Is there anything more breathtaking than hiking in our Colorado mountains, and coming across a meadow full of colorful wildflowers? You can achieve the same level of beauty in your own garden using Colorado native plants and a few tips for harvesting your wildflower seeds. The seeds you harvest can be sowed immediately, stored or given to friends and neighbors as gifts.
Step One – Choose your favorite wildflowers. We recommend choosing a plant species native to Colorado for your wildflower nursery. In addition to being drought tolerant and hardy, our native birds and butterflies will make a more regular appearance in your backyard. Examples include:
- Reds: Fairy Trumpet, Cowboy’s Delight, Alpine Wallflower Plant
- Blues: Green Mertensia Flowers, Field Milkvetch Flowers, Penstemon and Bee
- Yellows: Alpine Sunflower, Coneflower, Butter’n’Eggs Flower
You can visit Wildflowers of Colorado for a comprehensive list.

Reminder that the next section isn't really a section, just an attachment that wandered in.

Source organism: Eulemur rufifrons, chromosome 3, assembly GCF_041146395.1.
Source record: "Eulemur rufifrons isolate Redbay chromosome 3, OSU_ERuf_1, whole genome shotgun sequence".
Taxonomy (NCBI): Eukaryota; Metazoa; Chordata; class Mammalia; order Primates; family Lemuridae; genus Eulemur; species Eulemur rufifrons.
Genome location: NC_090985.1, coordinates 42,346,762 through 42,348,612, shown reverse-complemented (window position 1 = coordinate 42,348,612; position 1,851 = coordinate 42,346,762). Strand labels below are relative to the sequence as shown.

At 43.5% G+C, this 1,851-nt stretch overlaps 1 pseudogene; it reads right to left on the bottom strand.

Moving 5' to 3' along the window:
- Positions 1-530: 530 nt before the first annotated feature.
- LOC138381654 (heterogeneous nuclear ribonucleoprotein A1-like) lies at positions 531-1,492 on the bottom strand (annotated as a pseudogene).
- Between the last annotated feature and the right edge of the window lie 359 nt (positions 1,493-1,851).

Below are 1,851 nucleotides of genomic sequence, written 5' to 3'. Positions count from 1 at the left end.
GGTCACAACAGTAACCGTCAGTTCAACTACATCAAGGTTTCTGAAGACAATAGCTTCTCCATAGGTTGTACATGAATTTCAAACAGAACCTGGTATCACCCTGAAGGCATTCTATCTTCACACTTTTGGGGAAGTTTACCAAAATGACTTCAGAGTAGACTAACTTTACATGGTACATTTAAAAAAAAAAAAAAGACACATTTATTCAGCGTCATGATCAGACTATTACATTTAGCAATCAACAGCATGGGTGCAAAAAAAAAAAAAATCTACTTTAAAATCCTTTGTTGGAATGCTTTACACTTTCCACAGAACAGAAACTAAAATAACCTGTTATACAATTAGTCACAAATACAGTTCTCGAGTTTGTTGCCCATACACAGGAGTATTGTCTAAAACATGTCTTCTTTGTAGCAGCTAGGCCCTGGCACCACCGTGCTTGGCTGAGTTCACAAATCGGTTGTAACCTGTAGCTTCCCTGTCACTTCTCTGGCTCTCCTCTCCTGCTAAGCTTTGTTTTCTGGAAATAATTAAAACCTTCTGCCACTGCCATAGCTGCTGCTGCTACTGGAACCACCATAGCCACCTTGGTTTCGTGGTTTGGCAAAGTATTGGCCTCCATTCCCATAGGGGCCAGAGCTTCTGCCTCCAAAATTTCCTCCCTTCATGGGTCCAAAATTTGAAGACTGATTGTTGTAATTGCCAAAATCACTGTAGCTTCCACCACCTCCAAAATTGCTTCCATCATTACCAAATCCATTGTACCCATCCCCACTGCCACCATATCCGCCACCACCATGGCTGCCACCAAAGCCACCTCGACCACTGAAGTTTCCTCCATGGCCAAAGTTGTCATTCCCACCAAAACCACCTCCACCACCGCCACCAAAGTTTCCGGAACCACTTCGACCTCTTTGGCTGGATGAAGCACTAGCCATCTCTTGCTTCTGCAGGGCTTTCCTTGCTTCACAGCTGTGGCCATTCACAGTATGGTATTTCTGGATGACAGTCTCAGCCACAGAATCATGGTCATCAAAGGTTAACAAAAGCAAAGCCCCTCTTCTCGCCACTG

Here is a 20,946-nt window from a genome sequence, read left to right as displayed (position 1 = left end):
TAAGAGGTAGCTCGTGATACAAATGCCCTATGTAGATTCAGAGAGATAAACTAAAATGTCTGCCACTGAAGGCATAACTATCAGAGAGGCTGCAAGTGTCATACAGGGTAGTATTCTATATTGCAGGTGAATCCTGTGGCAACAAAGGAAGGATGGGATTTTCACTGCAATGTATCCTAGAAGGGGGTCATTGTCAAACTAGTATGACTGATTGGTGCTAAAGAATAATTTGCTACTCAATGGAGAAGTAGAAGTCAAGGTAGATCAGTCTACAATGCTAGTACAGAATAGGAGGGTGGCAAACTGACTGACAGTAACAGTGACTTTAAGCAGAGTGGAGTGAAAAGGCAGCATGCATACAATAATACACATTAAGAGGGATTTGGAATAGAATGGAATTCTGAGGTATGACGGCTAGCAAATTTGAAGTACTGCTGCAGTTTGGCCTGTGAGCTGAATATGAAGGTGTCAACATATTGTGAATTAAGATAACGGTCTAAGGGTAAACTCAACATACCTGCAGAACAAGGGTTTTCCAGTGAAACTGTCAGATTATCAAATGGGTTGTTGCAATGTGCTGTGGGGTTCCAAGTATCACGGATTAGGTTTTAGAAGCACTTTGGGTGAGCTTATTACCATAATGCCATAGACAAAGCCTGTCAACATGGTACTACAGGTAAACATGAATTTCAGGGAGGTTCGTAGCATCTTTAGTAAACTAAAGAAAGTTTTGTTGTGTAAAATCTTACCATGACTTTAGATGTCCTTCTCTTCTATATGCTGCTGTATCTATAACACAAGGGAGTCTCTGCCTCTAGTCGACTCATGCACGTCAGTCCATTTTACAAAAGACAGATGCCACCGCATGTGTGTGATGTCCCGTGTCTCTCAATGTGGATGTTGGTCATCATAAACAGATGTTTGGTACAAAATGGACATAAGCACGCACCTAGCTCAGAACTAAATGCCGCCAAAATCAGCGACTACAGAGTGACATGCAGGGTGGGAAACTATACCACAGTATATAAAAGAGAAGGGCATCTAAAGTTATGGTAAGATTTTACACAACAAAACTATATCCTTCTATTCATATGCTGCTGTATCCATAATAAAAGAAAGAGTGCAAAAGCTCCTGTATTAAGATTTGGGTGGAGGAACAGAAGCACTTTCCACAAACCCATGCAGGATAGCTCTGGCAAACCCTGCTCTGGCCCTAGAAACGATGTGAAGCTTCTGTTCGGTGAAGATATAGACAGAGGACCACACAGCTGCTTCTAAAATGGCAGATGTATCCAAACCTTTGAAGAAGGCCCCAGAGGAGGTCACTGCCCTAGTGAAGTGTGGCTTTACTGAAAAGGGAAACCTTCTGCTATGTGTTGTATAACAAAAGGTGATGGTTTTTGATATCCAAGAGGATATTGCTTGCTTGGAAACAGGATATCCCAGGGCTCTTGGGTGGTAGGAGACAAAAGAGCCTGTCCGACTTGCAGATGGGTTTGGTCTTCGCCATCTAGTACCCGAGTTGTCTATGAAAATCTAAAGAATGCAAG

Step Two – Plant them. Fall is the season to plant wildflowers, so you’re in luck. The seeds like to overwinter in the soil and sprout in the spring. Most wildflowers do best in well-drained and aerated soil, but research the preferred site and moisture conditions for your wildflower selections just to be safe.
Step Three – Harvest the seeds. Once your flowers bloom and dry up, you can harvest your seeds for next year. This is a pleasant late-summer and fall task. You’ll know the seeds are ready when they begin to drop off or scatter in the wind.
Anything from glass jars to paper bags will do. If seeds are easy to harvest, you can take the time to crumble or pick them right off the flower heads. If the seeds are more difficult to extract, or so tiny that it takes forever to collect them, use your shears to cut off the entire tops from the flowering stems. Throw them in a big paper bag and save them for a cold winter night. Then, remove the seeds while relaxing by a cozy fire. You can plant your seeds immediately for next year, or store them in small, labeled, paper bags or jars.
Contact Lifescape for help selecting Colorado native plants for your wildflower nursery.